Nicotine Stomatitis



Nicotinic stomatitis (smoker's palate), a lesion of the palatal mucosa, has been described in the literature since 1926. In 1941, Thoma named the lesion stomatitis nicotine because it is almost exclusively observed in individuals who smoke tobacco.[1] The name is a misnomer because it is not the nicotine that causes the lesion, but the concentrated heat stream of smoke from tobacco products.[2, 3] These mucosal changes are most often observed in pipe and reverse cigarette smokers and less often in cigarette and cigar smokers. Generally, it is asymptomatic or mildly irritating. Patients typically report that they are either unaware of the lesion or have had it for many years without changes. See the image below.

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Classic nicotine stomatitis. Note the speckled white and red appearance from the hyperkeratosis and minor salivary gland openings.

Rawal et al reported two cases of patients using marijuana with oral manifestations. They observed nicotine stomatitis–like lesions in addition to gingival hyperplasia and uvulitis.[4] The heat from smoking marijuana causing minor salivary gland inflammation theoretically should produce similar lesions as tobacco smoking.


Nicotine stomatitis affects the oral mucosa of the hard palate posterior to the rugae and the adjacent soft palate.[5, 6] . Lesions are not seen on the anterior hard palate since there are no minor salivary glands present where the rugae are present. The red orifices of the lesions are inflamed salivary gland ducts, as shown in the image below.

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Inflamed salivary gland ducts in nicotine stomatitis.


Nicotine stomatitis has been associated with pipe, cigarette, and cigar smoking, and, rarely, with chronic ingestion of high-temperature liquids or other irritants. The mechanism of action is heat and chemical irritation from a tobacco product that acts as a local irritant, stimulating a reactive process, including inflammation, hyperplasia, and epithelial keratinization. Dentures often protect the palate from these irritants in patients who wear them.



United States

The incidence of nicotinic stomatitis in the United States is unknown. However, approximately 40 million Americans smoke.[7]


A large study in Saudi Arabia showed that 29.6% of all smokers had nicotine stomatitis and that 60% of pipe smokers had nicotinic stomatitis. See also studies of smokers in India,[8] Turin,[9] and China.[10]


The appearance of nicotine stomatitis is related directly to the population that smokes tobacco products.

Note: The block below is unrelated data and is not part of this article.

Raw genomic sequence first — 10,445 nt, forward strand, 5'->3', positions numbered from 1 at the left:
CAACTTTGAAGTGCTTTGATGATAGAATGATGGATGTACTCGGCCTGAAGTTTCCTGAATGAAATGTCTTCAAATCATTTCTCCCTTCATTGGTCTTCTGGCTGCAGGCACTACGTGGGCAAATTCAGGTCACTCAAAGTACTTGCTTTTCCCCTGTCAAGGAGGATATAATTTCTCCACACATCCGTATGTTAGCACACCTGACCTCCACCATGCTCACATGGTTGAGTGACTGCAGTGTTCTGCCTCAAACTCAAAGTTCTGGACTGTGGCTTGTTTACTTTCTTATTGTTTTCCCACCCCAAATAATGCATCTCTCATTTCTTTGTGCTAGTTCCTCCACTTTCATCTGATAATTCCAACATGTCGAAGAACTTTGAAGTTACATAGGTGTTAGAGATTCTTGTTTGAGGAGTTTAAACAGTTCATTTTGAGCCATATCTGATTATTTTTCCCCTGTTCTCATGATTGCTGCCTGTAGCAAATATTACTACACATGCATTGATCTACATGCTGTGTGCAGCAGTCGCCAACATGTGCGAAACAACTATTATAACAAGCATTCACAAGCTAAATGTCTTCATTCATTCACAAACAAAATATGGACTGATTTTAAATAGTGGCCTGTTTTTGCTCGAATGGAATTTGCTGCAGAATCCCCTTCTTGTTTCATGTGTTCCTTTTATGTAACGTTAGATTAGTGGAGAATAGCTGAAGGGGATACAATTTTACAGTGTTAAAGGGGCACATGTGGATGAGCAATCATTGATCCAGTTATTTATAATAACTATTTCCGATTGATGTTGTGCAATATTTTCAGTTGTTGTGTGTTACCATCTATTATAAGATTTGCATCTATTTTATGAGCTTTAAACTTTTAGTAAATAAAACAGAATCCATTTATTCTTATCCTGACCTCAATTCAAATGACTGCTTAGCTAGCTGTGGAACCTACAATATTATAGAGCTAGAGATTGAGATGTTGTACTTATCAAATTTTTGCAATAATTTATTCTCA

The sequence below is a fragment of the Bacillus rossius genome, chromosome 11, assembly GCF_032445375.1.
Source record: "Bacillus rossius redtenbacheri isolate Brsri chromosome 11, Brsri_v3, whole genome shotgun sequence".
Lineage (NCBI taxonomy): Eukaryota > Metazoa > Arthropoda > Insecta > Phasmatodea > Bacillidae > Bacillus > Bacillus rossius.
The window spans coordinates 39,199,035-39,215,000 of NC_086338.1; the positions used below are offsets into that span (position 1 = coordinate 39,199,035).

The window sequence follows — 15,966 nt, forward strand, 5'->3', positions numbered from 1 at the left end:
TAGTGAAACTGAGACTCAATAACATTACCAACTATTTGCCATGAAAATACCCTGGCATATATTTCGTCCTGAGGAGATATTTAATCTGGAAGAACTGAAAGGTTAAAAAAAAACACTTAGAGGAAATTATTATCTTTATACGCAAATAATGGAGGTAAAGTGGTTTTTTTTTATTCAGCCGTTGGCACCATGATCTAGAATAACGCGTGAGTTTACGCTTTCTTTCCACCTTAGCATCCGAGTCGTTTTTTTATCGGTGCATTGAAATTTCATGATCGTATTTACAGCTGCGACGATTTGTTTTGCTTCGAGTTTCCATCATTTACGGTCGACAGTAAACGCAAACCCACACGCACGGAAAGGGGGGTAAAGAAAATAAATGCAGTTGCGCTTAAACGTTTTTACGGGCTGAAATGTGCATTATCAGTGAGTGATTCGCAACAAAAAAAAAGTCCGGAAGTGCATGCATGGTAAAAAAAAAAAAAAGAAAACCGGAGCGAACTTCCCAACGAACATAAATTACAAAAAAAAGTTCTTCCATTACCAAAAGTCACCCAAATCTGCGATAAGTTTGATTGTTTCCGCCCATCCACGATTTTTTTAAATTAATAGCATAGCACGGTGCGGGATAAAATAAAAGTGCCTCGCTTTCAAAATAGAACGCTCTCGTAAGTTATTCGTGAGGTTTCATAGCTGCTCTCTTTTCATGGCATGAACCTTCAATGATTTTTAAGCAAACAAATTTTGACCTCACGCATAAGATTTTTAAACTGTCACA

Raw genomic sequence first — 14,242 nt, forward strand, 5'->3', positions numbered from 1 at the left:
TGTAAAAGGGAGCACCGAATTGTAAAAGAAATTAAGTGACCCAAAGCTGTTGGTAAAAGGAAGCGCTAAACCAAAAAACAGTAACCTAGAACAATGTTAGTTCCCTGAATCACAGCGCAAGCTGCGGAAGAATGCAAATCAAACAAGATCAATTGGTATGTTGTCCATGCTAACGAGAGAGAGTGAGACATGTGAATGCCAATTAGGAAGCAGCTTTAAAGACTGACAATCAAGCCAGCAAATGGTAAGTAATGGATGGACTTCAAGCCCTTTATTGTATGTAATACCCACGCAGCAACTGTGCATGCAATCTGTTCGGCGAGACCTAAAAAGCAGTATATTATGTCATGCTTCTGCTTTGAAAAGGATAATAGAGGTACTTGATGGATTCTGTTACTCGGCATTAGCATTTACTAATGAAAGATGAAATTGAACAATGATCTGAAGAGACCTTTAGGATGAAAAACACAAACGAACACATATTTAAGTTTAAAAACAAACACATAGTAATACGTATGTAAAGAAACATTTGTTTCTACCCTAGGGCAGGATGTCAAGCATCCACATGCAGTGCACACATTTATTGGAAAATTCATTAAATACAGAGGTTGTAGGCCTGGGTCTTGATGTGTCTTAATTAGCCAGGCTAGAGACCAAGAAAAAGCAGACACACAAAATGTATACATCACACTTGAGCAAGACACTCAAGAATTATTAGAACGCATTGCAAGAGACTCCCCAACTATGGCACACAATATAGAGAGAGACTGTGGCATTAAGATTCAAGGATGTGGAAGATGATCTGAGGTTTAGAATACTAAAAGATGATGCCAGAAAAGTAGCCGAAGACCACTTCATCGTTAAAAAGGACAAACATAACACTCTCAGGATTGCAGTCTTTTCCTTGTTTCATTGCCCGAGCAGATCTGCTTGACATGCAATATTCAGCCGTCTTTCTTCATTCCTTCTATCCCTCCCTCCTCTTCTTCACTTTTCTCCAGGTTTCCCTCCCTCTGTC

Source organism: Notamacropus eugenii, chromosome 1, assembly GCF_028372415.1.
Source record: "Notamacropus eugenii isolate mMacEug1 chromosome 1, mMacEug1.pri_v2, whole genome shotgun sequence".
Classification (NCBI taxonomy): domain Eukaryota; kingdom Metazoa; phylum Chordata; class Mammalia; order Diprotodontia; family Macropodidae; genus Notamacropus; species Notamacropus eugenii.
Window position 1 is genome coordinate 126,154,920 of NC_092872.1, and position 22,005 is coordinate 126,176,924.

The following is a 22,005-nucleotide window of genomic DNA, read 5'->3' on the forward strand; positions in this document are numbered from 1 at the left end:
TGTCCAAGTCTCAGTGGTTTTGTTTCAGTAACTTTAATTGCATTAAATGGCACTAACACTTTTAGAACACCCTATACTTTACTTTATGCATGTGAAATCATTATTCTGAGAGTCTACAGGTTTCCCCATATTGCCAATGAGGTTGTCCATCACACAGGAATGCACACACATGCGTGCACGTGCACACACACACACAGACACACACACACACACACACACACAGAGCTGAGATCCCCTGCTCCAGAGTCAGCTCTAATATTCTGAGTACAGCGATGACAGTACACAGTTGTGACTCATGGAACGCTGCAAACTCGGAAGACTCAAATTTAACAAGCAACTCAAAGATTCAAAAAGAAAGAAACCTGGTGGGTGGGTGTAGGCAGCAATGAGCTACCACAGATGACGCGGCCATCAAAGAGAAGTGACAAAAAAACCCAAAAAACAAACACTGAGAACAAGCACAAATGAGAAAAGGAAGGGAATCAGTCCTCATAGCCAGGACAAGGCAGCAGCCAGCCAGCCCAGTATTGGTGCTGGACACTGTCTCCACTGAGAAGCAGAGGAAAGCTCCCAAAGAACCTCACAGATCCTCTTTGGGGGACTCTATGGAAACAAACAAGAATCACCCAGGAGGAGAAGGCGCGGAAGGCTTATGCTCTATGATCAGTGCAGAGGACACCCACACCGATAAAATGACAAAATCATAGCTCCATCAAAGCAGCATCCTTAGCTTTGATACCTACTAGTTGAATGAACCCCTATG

Men and women who smoke tobacco products are affected equally by nicotinic stomatitis. Women smoke pipes less often than men; therefore, nicotinic stomatitis is less prevalent in women.


Nicotinic stomatitis is related to duration, intensity, and types of smoking and is not related to the age of the smoker.[11]


Nicotine stomatitis is generally a reversible lesion once the irritant is removed. The prognosis for nicotinic stomatitis is excellent. Although nicotine stomatitis is caused by smoking tobacco products, it is generally not associated with dysplastic or malignant changes.[12] Essentially, it has the same malignant potential as normal hard and soft palate.[13] The exception to this is in individuals who reverse smoke. Reverse smoking is common in some parts of the Caribbean and Southeast Asia. The concentrated heat and chemicals increase the potential for malignant change.[14] Nicotine stomatitis is an indicator of heavy smoking tobacco use. Careful oral examination in these patients is needed since these patients may have a higher risk for premalignant and malignant mucosal lesions on other oral mucosal surfaces.[15]

Patient Education

Educate patients with nicotinic stomatitis concerning the dangers of tobacco use. Many cigar and pipe smokers believe that they are not at risk for cancer because they do not inhale.


Nicotine stomatitis first becomes visible as a reddened area and slowly progresses to a white, thickened, and fissured appearance. The palate has numerous minor salivary glands. They become swollen and the orifices become prominent, giving the tissue a speckled white and red appearance. Patients with nicotinic stomatitis are usually asymptomatic. An association of nicotinic stomatitis with human papillomavirus (HPV) infection, alcohol intake, genetics, and diet are unknown.[16]

Physical Examination

Lesions of nicotinic stomatitis are exclusively found on the palatal mucosa. They have a white cobblestone appearance, often with a red dot in the center of the cobblestone. The nicotinic stomatitis lesion cannot be wiped off and can have some fissuring. Nicotinic stomatitis is primarily limited to the posterior hard palate and less often to the adjacent soft palate. See the images below.

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Fissured appearance of nicotine stomatitis. Notice the gingival-palatal areas where a partial denture protects the mucosa from the heat and smoke.

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Nicotine stomatitis in a reverse smoker. Notice the increased hyperkeratosis, hyperplasia, and swelling of minor salivary glands.


If unable to make the diagnosis of nicotinic stomatitis by clinical appearance or if the lesion does not resolve after cessation of smoking, perform a 5-mm punch biopsy or scalpel biopsy. A biopsy is also indicated in a patient with a symptomatic lesion, even if it appears consistent with a benign smoker’s palate, or if the patient reports that he or she is a reverse smoker.